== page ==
The New Republic: Ron Paul's Fix for the Debt Ceiling That No One Is Talking AboutSubmitted by telepathic on Mon, 08/01/2011 - 05:41
Economists believe that people respond to incentives. The fact that economists never suffer career consequences for failing to consider new ideas explains why they so rarely consider any policy that has not long been in the standard bag of tricks. I mention this background since it is relevant to the reaction given a proposal on the debt ceiling that Ron Paul originally put forward and that I subsequently endorsed. Paul suggested that the Fed could destroy the $1.6 trillion in government bonds that it now holds as a way of getting room under the debt ceiling. Debt to the Fed counts as part of the government debt subject to the limit. If the Fed destroyed $1.6 trillion in debt, then it would create a space of $1.6 trillion under the ceiling.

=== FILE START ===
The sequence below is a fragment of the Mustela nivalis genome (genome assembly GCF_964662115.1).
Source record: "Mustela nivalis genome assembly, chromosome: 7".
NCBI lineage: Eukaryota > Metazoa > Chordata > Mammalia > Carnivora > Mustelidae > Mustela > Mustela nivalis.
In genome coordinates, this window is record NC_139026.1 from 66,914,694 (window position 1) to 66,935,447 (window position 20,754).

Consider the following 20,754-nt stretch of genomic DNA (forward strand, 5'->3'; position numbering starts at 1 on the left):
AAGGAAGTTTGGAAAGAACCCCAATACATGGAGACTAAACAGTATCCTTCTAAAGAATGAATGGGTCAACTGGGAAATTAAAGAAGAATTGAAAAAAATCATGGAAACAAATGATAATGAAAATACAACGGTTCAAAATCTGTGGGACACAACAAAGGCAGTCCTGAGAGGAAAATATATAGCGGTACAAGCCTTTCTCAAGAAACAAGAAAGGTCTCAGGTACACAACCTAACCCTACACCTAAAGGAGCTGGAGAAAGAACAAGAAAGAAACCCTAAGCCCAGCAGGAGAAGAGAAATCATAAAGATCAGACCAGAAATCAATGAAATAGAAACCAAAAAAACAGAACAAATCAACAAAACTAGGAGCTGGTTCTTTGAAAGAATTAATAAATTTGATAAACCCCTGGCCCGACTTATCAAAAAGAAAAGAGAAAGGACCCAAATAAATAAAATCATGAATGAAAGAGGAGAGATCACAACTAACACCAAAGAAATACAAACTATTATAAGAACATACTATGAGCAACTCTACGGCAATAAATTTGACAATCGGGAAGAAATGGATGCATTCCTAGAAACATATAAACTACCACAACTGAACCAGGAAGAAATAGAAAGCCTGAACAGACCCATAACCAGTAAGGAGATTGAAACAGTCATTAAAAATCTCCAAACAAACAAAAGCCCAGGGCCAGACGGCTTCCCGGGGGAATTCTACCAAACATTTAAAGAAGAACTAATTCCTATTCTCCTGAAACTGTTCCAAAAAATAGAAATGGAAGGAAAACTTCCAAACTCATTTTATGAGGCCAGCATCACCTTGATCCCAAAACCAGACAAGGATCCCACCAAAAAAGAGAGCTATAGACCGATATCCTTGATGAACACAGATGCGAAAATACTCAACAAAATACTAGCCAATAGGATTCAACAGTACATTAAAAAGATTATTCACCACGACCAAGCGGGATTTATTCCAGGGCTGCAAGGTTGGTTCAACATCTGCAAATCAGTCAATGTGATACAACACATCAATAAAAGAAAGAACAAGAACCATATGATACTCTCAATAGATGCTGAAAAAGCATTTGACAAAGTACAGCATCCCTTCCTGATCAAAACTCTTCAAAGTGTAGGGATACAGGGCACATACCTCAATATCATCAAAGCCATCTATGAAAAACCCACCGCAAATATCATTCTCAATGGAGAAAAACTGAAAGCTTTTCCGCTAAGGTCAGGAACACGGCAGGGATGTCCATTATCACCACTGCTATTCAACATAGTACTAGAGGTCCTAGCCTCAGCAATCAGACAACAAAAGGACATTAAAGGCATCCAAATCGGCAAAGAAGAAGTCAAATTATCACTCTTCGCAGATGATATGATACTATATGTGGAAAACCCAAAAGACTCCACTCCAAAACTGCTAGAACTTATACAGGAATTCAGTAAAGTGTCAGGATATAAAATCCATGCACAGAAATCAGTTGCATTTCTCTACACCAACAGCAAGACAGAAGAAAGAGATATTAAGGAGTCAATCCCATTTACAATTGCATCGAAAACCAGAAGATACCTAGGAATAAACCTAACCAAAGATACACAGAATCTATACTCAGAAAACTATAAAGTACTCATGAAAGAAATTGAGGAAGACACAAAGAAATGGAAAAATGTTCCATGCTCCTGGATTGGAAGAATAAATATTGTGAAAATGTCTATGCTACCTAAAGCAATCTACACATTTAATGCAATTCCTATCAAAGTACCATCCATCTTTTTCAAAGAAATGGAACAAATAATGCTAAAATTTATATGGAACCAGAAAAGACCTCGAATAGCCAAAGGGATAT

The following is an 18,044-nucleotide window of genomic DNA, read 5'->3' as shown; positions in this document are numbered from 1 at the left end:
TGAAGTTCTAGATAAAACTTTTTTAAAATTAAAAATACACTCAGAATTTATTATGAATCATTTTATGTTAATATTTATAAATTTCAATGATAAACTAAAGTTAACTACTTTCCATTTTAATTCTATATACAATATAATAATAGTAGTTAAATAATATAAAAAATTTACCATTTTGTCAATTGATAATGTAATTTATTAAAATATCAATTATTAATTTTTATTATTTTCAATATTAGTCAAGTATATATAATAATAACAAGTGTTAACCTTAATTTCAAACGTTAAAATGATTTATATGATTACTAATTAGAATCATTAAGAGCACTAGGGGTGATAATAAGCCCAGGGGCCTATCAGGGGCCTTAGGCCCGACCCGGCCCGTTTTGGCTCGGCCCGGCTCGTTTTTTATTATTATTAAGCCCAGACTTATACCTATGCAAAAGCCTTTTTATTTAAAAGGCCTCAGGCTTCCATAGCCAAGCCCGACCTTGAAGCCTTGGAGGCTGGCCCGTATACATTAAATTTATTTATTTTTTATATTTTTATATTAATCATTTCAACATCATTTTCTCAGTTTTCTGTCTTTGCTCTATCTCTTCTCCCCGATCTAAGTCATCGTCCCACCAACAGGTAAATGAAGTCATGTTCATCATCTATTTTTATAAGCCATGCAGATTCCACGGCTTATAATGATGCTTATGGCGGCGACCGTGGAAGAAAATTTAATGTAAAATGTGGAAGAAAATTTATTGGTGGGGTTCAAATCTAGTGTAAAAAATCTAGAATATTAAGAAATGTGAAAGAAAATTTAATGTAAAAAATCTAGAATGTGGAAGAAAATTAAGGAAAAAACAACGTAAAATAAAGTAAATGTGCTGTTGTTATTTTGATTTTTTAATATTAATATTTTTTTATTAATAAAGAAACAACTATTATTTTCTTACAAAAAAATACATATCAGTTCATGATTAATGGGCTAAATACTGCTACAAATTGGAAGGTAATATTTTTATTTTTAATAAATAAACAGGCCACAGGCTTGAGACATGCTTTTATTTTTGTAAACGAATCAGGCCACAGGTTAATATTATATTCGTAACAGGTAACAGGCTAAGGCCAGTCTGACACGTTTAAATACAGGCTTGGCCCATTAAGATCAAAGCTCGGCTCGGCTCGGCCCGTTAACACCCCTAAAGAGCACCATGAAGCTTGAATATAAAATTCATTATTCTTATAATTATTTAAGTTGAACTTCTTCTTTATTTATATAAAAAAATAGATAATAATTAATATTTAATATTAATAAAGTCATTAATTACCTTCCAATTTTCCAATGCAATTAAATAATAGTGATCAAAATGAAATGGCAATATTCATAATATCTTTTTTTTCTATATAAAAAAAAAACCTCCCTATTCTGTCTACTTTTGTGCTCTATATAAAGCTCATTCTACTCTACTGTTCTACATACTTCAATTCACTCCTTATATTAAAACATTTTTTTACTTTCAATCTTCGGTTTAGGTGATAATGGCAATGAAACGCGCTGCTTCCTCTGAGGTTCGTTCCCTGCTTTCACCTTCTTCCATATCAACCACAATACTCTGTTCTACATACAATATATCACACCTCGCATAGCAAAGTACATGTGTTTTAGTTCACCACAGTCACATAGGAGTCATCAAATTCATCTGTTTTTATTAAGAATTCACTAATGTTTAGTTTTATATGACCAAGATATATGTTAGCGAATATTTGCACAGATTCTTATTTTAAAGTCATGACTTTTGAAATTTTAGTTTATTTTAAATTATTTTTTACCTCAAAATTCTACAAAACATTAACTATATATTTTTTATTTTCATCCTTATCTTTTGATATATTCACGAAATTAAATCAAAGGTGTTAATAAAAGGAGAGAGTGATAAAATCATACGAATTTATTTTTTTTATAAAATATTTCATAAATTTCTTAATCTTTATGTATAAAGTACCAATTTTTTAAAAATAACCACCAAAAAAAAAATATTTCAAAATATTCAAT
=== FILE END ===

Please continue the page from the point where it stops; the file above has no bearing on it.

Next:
This is an interesting way of getting around the ceiling, although it would almost certainly require an act of Congress to do it. As it turns out, the other side of this story is even more interesting. The Fed plans to sell off the $1.6 trillion in government bonds it currently holds. It also plans to sell off more than $1 trillion in mortgage backed securities it bought to help stabilize financial markets at the peak of the financial crisis. Following the logic of Paul’s idea, I suggest that the Fed could simply hold on to large amounts of debt for an indefinite period of time. The interest on this debt would continue to be paid to the Fed and then be refunded to the Treasury—an effective and easy way to reduce the deficit that almost no one is talking about.